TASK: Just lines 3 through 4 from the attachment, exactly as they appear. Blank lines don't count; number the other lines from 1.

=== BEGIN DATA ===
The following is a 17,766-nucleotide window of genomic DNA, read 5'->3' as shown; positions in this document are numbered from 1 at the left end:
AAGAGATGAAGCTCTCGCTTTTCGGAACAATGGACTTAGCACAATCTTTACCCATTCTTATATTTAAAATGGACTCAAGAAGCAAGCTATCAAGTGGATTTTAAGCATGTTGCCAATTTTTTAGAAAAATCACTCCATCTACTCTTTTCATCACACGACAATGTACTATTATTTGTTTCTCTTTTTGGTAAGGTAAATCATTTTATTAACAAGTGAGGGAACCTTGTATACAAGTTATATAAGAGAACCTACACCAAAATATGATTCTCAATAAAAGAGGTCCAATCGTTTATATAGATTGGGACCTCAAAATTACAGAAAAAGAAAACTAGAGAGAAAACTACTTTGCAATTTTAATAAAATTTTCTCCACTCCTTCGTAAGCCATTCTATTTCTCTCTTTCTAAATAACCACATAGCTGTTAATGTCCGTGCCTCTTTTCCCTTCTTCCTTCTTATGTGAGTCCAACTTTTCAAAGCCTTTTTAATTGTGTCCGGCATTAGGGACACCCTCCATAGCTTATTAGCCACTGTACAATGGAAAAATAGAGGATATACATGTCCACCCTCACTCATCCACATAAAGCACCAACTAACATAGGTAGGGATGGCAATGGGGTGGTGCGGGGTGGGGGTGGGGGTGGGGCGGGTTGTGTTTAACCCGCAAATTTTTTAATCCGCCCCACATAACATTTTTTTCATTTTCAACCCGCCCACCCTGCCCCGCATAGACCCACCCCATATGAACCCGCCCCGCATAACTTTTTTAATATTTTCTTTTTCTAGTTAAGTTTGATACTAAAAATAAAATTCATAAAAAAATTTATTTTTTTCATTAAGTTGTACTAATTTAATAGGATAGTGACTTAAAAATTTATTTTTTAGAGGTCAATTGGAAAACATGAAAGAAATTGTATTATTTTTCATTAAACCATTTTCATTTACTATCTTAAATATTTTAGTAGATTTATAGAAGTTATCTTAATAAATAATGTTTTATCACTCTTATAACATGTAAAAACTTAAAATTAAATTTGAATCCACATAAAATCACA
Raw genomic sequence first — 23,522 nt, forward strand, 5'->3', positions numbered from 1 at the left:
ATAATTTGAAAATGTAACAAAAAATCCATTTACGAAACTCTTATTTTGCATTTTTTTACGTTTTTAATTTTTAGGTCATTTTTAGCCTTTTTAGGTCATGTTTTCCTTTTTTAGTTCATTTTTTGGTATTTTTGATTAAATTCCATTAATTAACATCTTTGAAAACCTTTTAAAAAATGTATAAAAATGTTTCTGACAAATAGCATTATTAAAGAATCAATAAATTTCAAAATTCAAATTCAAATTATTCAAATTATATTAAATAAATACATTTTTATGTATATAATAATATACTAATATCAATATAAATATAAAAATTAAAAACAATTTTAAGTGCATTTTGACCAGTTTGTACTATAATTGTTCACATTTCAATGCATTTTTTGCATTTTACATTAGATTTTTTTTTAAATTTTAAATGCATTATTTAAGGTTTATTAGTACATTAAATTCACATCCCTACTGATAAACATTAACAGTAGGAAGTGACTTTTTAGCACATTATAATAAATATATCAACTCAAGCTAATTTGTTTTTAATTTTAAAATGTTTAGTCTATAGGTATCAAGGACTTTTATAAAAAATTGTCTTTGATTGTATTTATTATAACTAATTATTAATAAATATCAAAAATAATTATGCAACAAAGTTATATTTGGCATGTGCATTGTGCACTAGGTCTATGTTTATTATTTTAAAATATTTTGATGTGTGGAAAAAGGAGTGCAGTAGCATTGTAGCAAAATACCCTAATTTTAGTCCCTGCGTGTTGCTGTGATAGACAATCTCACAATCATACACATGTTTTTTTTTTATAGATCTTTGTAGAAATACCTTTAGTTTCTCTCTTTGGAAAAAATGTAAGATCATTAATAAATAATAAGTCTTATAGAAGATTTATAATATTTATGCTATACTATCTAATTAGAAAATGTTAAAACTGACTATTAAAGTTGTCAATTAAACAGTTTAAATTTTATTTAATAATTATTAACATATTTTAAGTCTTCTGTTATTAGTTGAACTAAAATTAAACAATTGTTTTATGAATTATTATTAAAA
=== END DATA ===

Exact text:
Raw genomic sequence first — 23,522 nt, forward strand, 5'->3', positions numbered from 1 at the left:
ATAATTTGAAAATGTAACAAAAAATCCATTTACGAAACTCTTATTTTGCATTTTTTTACGTTTTTAATTTTTAGGTCATTTTTAGCCTTTTTAGGTCATGTTTTCCTTTTTTAGTTCATTTTTTGGTATTTTTGATTAAATTCCATTAATTAACATCTTTGAAAACCTTTTAAAAAATGTATAAAAATGTTTCTGACAAATAGCATTATTAAAGAATCAATAAATTTCAAAATTCAAATTCAAATTATTCAAATTATATTAAATAAATACATTTTTATGTATATAATAATATACTAATATCAATATAAATATAAAAATTAAAAACAATTTTAAGTGCATTTTGACCAGTTTGTACTATAATTGTTCACATTTCAATGCATTTTTTGCATTTTACATTAGATTTTTTTTTAAATTTTAAATGCATTATTTAAGGTTTATTAGTACATTAAATTCACATCCCTACTGATAAACATTAACAGTAGGAAGTGACTTTTTAGCACATTATAATAAATATATCAACTCAAGCTAATTTGTTTTTAATTTTAAAATGTTTAGTCTATAGGTATCAAGGACTTTTATAAAAAATTGTCTTTGATTGTATTTATTATAACTAATTATTAATAAATATCAAAAATAATTATGCAACAAAGTTATATTTGGCATGTGCATTGTGCACTAGGTCTATGTTTATTATTTTAAAATATTTTGATGTGTGGAAAAAGGAGTGCAGTAGCATTGTAGCAAAATACCCTAATTTTAGTCCCTGCGTGTTGCTGTGATAGACAATCTCACAATCATACACATGTTTTTTTTTTATAGATCTTTGTAGAAATACCTTTAGTTTCTCTCTTTGGAAAAAATGTAAGATCATTAATAAATAATAAGTCTTATAGAAGATTTATAATATTTATGCTATACTATCTAATTAGAAAATGTTAAAACTGACTATTAAAGTTGTCAATTAAACAGTTTAAATTTTATTTAATAATTATTAACATATTTTAAGTCTTCTGTTATTAGTTGAACTAAAATTAAACAATTGTTTTATGAATTATTATTAAAA